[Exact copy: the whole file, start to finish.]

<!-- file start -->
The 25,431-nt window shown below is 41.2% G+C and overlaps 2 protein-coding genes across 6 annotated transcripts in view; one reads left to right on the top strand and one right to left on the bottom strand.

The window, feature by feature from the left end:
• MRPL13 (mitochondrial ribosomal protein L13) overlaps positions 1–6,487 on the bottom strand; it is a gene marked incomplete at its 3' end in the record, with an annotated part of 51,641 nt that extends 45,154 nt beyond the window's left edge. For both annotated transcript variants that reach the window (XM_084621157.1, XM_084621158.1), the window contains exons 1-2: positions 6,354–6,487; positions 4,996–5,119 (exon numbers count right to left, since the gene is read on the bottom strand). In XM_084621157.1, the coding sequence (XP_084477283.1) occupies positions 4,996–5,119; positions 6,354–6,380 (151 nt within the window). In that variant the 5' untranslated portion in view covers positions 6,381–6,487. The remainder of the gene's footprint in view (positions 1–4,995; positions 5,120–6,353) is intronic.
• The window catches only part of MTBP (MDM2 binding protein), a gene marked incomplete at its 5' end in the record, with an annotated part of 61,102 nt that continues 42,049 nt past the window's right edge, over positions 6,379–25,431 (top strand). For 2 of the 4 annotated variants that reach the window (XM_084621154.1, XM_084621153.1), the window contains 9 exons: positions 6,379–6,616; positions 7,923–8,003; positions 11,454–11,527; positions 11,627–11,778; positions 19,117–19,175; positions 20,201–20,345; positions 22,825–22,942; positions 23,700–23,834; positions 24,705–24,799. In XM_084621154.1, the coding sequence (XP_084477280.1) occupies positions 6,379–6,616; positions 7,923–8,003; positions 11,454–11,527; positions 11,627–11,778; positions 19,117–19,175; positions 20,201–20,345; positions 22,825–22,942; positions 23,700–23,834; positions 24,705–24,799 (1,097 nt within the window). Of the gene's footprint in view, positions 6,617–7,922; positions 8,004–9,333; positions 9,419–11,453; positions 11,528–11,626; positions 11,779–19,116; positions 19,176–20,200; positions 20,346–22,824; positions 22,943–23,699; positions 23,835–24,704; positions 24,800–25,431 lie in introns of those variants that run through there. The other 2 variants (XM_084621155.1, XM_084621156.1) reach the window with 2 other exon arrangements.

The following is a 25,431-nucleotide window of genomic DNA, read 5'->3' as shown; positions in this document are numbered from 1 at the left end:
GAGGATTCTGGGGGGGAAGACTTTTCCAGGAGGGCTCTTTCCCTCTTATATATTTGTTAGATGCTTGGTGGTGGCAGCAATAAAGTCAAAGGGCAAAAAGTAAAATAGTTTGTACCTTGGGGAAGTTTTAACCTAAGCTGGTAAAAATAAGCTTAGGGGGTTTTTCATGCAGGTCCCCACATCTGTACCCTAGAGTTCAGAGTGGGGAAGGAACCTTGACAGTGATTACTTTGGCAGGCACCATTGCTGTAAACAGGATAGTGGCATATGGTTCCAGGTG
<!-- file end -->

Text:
The 25,431-nt window shown below is 41.2% G+C and overlaps 2 protein-coding genes across 6 annotated transcripts in view; one reads left to right on the top strand and one right to left on the bottom strand.

The window, feature by feature from the left end:
• MRPL13 (mitochondrial ribosomal protein L13) overlaps positions 1–6,487 on the bottom strand; it is a gene marked incomplete at its 3' end in the record, with an annotated part of 51,641 nt that extends 45,154 nt beyond the window's left edge. For both annotated transcript variants that reach the window (XM_084621157.1, XM_084621158.1), the window contains exons 1-2: positions 6,354–6,487; positions 4,996–5,119 (exon numbers count right to left, since the gene is read on the bottom strand). In XM_084621157.1, the coding sequence (XP_084477283.1) occupies positions 4,996–5,119; positions 6,354–6,380 (151 nt within the window). In that variant the 5' untranslated portion in view covers positions 6,381–6,487. The remainder of the gene's footprint in view (positions 1–4,995; positions 5,120–6,353) is intronic.
• The window catches only part of MTBP (MDM2 binding protein), a gene marked incomplete at its 5' end in the record, with an annotated part of 61,102 nt that continues 42,049 nt past the window's right edge, over positions 6,379–25,431 (top strand). For 2 of the 4 annotated variants that reach the window (XM_084621154.1, XM_084621153.1), the window contains 9 exons: positions 6,379–6,616; positions 7,923–8,003; positions 11,454–11,527; positions 11,627–11,778; positions 19,117–19,175; positions 20,201–20,345; positions 22,825–22,942; positions 23,700–23,834; positions 24,705–24,799. In XM_084621154.1, the coding sequence (XP_084477280.1) occupies positions 6,379–6,616; positions 7,923–8,003; positions 11,454–11,527; positions 11,627–11,778; positions 19,117–19,175; positions 20,201–20,345; positions 22,825–22,942; positions 23,700–23,834; positions 24,705–24,799 (1,097 nt within the window). Of the gene's footprint in view, positions 6,617–7,922; positions 8,004–9,333; positions 9,419–11,453; positions 11,528–11,626; positions 11,779–19,116; positions 19,176–20,200; positions 20,346–22,824; positions 22,943–23,699; positions 23,835–24,704; positions 24,800–25,431 lie in introns of those variants that run through there. The other 2 variants (XM_084621155.1, XM_084621156.1) reach the window with 2 other exon arrangements.

The following is a 25,431-nucleotide window of genomic DNA, read 5'->3' as shown; positions in this document are numbered from 1 at the left end:
GAGGATTCTGGGGGGGAAGACTTTTCCAGGAGGGCTCTTTCCCTCTTATATATTTGTTAGATGCTTGGTGGTGGCAGCAATAAAGTCAAAGGGCAAAAAGTAAAATAGTTTGTACCTTGGGGAAGTTTTAACCTAAGCTGGTAAAAATAAGCTTAGGGGGTTTTTCATGCAGGTCCCCACATCTGTACCCTAGAGTTCAGAGTGGGGAAGGAACCTTGACAGTGATTACTTTGGCAGGCACCATTGCTGTAAACAGGATAGTGGCATATGGTTCCAGGTG